Business

Independent mechanics under threat from lack of info

Wayne Burton from Waynes Mechanical World says mechanics need access to information about a vehicle but is up to manufacturers to release the software.
Wayne Burton from Waynes Mechanical World says mechanics need access to information about a vehicle but is up to manufacturers to release the software. Alistair Brightman

CAR companies are desperate to hold on to customers and keep the money flowing in, which is why they are making it harder for independent mechanics to repair cars and service vehicles, a Hervey Bay mechanic says.

The Federal Chamber of Automotive Industries has released its own code of practice which outlines how independent mechanics need to contact car dealerships to access safety, security and environmental information about a car they are repairing.

But this has mechanics and motorist groups concerned.

Hervey Bay's Wayne's Mechanical owner Wayne Burton has been a mechanic for about 50 years and said electronic vehicles were becoming harder to repair because it was up to manufacturers to release the software.

Mr Burton said mechanics needed this to carry out the repairs but couldn't complete the work without access to the car's information.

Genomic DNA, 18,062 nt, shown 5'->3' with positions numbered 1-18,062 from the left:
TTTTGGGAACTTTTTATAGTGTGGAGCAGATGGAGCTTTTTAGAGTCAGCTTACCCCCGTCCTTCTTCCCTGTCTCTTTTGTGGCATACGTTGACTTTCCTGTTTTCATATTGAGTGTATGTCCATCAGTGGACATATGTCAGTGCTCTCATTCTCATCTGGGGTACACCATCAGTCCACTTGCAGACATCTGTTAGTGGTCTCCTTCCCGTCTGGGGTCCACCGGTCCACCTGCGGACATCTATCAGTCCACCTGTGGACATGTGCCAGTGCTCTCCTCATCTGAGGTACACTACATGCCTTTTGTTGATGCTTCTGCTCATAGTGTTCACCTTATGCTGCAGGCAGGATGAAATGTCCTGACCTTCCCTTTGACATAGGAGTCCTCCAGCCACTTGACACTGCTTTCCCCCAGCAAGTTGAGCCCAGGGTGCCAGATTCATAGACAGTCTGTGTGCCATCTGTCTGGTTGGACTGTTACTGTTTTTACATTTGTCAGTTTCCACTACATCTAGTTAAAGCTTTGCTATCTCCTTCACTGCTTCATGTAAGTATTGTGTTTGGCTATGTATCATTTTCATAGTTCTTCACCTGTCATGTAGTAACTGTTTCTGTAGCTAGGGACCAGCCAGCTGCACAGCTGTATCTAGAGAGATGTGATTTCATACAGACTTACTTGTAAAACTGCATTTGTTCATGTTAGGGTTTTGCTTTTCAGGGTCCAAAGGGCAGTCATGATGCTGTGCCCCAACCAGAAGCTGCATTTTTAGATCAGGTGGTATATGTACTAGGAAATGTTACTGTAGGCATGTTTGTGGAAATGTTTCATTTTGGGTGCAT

Australian Automobile Association chief executive Andrew McKellar said FCAI's code for restrictive access to a car's information was especially concerning for people in rural regional areas, who would have to drive hours to a city, where they bought a car, for servicing and repairs.

"The car brands have sought to protect their own interests and the interests of their franchised dealers by limiting access to a range of service and repair information," Mr McKellar said.

But FCAI chief executive Tony Weber said these regulations had been in place for a while.

Mr Weber said the three exclusions were anything to do with safety, security and environmental impacts of a car; three areas the chamber would not sacrifice.

"We will not tell you how to turn the airbag off," he said.

Insurance body RACQ's technical and safety policy executive manager Steve Spalding said restrictions should not be in place when people tried to ensure their vehicle was safe, reliable and roadworthy.

"It's progressively getting more difficult for independent repairers to get the information they need," Mr Spalding said.

These issues are nothing new to Mr Burton.

He said it was rumoured in the 1970s that dealerships would carry out all car repairs in the future.

He said to ensure business would continue mechanics needed to keep up to date with training and equipment.

What they say:

  • Hervey Bay mechanic: Car companies are trying to hold on to customers
  • Federal Chamber of Automotive Industries: We've got exclusions around safety, security and the environment for good reasons
  • RACQ: Mechanics have a right to carry out repairs. Motorists have a right to choose their mechanic
  • AAA: The car brands are trying to protect their own interests. It's concerning for regional areas

- APN Newsdesk

Topics:  car dealerships, hervey bay, maryborough, mechanic, software



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